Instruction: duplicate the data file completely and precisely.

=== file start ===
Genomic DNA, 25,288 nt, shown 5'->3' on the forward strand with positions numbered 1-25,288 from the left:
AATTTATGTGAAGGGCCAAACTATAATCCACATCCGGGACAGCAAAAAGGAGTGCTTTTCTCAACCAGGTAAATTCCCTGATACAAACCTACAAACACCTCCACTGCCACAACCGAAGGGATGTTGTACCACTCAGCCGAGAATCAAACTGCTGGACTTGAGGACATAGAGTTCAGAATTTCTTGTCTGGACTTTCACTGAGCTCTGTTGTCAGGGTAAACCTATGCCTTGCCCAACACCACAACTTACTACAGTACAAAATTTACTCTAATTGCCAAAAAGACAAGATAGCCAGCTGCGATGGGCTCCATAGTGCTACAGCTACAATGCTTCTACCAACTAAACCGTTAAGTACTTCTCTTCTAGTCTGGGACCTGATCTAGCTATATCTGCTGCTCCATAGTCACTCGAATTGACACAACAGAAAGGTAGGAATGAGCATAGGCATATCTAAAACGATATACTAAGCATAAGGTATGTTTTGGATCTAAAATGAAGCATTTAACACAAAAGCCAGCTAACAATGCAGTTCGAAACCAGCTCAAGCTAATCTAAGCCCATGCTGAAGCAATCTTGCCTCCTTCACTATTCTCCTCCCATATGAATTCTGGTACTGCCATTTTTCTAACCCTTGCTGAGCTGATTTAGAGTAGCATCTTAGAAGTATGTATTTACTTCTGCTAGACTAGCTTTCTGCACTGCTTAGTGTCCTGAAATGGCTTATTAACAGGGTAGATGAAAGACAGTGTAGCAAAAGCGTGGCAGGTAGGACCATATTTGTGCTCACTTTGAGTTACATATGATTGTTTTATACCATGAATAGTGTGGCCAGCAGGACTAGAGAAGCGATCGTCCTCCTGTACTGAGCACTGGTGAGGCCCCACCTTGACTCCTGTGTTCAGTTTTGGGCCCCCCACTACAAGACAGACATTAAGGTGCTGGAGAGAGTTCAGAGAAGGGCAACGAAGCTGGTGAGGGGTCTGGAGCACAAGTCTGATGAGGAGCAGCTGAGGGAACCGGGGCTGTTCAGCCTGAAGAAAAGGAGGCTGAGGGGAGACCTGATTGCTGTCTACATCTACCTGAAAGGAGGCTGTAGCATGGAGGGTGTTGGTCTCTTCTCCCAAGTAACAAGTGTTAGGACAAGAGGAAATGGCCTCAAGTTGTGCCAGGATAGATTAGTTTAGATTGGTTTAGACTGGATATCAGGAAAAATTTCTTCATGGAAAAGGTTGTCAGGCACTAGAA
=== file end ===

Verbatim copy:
Genomic DNA, 25,288 nt, shown 5'->3' on the forward strand with positions numbered 1-25,288 from the left:
AATTTATGTGAAGGGCCAAACTATAATCCACATCCGGGACAGCAAAAAGGAGTGCTTTTCTCAACCAGGTAAATTCCCTGATACAAACCTACAAACACCTCCACTGCCACAACCGAAGGGATGTTGTACCACTCAGCCGAGAATCAAACTGCTGGACTTGAGGACATAGAGTTCAGAATTTCTTGTCTGGACTTTCACTGAGCTCTGTTGTCAGGGTAAACCTATGCCTTGCCCAACACCACAACTTACTACAGTACAAAATTTACTCTAATTGCCAAAAAGACAAGATAGCCAGCTGCGATGGGCTCCATAGTGCTACAGCTACAATGCTTCTACCAACTAAACCGTTAAGTACTTCTCTTCTAGTCTGGGACCTGATCTAGCTATATCTGCTGCTCCATAGTCACTCGAATTGACACAACAGAAAGGTAGGAATGAGCATAGGCATATCTAAAACGATATACTAAGCATAAGGTATGTTTTGGATCTAAAATGAAGCATTTAACACAAAAGCCAGCTAACAATGCAGTTCGAAACCAGCTCAAGCTAATCTAAGCCCATGCTGAAGCAATCTTGCCTCCTTCACTATTCTCCTCCCATATGAATTCTGGTACTGCCATTTTTCTAACCCTTGCTGAGCTGATTTAGAGTAGCATCTTAGAAGTATGTATTTACTTCTGCTAGACTAGCTTTCTGCACTGCTTAGTGTCCTGAAATGGCTTATTAACAGGGTAGATGAAAGACAGTGTAGCAAAAGCGTGGCAGGTAGGACCATATTTGTGCTCACTTTGAGTTACATATGATTGTTTTATACCATGAATAGTGTGGCCAGCAGGACTAGAGAAGCGATCGTCCTCCTGTACTGAGCACTGGTGAGGCCCCACCTTGACTCCTGTGTTCAGTTTTGGGCCCCCCACTACAAGACAGACATTAAGGTGCTGGAGAGAGTTCAGAGAAGGGCAACGAAGCTGGTGAGGGGTCTGGAGCACAAGTCTGATGAGGAGCAGCTGAGGGAACCGGGGCTGTTCAGCCTGAAGAAAAGGAGGCTGAGGGGAGACCTGATTGCTGTCTACATCTACCTGAAAGGAGGCTGTAGCATGGAGGGTGTTGGTCTCTTCTCCCAAGTAACAAGTGTTAGGACAAGAGGAAATGGCCTCAAGTTGTGCCAGGATAGATTAGTTTAGATTGGTTTAGACTGGATATCAGGAAAAATTTCTTCATGGAAAAGGTTGTCAGGCACTAGAA